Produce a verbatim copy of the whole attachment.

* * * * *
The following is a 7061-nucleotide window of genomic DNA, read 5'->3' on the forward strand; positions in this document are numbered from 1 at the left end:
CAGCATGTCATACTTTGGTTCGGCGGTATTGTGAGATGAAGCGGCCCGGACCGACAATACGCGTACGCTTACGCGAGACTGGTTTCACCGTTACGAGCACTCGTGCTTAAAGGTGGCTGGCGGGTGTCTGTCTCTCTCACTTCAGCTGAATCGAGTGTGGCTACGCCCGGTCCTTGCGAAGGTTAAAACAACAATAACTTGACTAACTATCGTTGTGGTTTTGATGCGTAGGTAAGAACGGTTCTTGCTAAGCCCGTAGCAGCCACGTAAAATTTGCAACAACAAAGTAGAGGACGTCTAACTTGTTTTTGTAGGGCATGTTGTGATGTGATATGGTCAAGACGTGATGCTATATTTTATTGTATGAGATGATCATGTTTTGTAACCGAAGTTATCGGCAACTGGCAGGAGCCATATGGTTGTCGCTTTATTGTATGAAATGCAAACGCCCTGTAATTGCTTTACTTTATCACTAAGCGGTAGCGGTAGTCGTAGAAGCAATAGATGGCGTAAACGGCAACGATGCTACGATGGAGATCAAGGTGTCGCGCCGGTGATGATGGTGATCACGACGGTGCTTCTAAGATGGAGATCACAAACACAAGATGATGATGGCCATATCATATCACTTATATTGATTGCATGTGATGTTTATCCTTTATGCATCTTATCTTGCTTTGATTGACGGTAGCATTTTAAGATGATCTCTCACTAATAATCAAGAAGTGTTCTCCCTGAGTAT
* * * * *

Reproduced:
The following is a 7061-nucleotide window of genomic DNA, read 5'->3' on the forward strand; positions in this document are numbered from 1 at the left end:
CAGCATGTCATACTTTGGTTCGGCGGTATTGTGAGATGAAGCGGCCCGGACCGACAATACGCGTACGCTTACGCGAGACTGGTTTCACCGTTACGAGCACTCGTGCTTAAAGGTGGCTGGCGGGTGTCTGTCTCTCTCACTTCAGCTGAATCGAGTGTGGCTACGCCCGGTCCTTGCGAAGGTTAAAACAACAATAACTTGACTAACTATCGTTGTGGTTTTGATGCGTAGGTAAGAACGGTTCTTGCTAAGCCCGTAGCAGCCACGTAAAATTTGCAACAACAAAGTAGAGGACGTCTAACTTGTTTTTGTAGGGCATGTTGTGATGTGATATGGTCAAGACGTGATGCTATATTTTATTGTATGAGATGATCATGTTTTGTAACCGAAGTTATCGGCAACTGGCAGGAGCCATATGGTTGTCGCTTTATTGTATGAAATGCAAACGCCCTGTAATTGCTTTACTTTATCACTAAGCGGTAGCGGTAGTCGTAGAAGCAATAGATGGCGTAAACGGCAACGATGCTACGATGGAGATCAAGGTGTCGCGCCGGTGATGATGGTGATCACGACGGTGCTTCTAAGATGGAGATCACAAACACAAGATGATGATGGCCATATCATATCACTTATATTGATTGCATGTGATGTTTATCCTTTATGCATCTTATCTTGCTTTGATTGACGGTAGCATTTTAAGATGATCTCTCACTAATAATCAAGAAGTGTTCTCCCTGAGTAT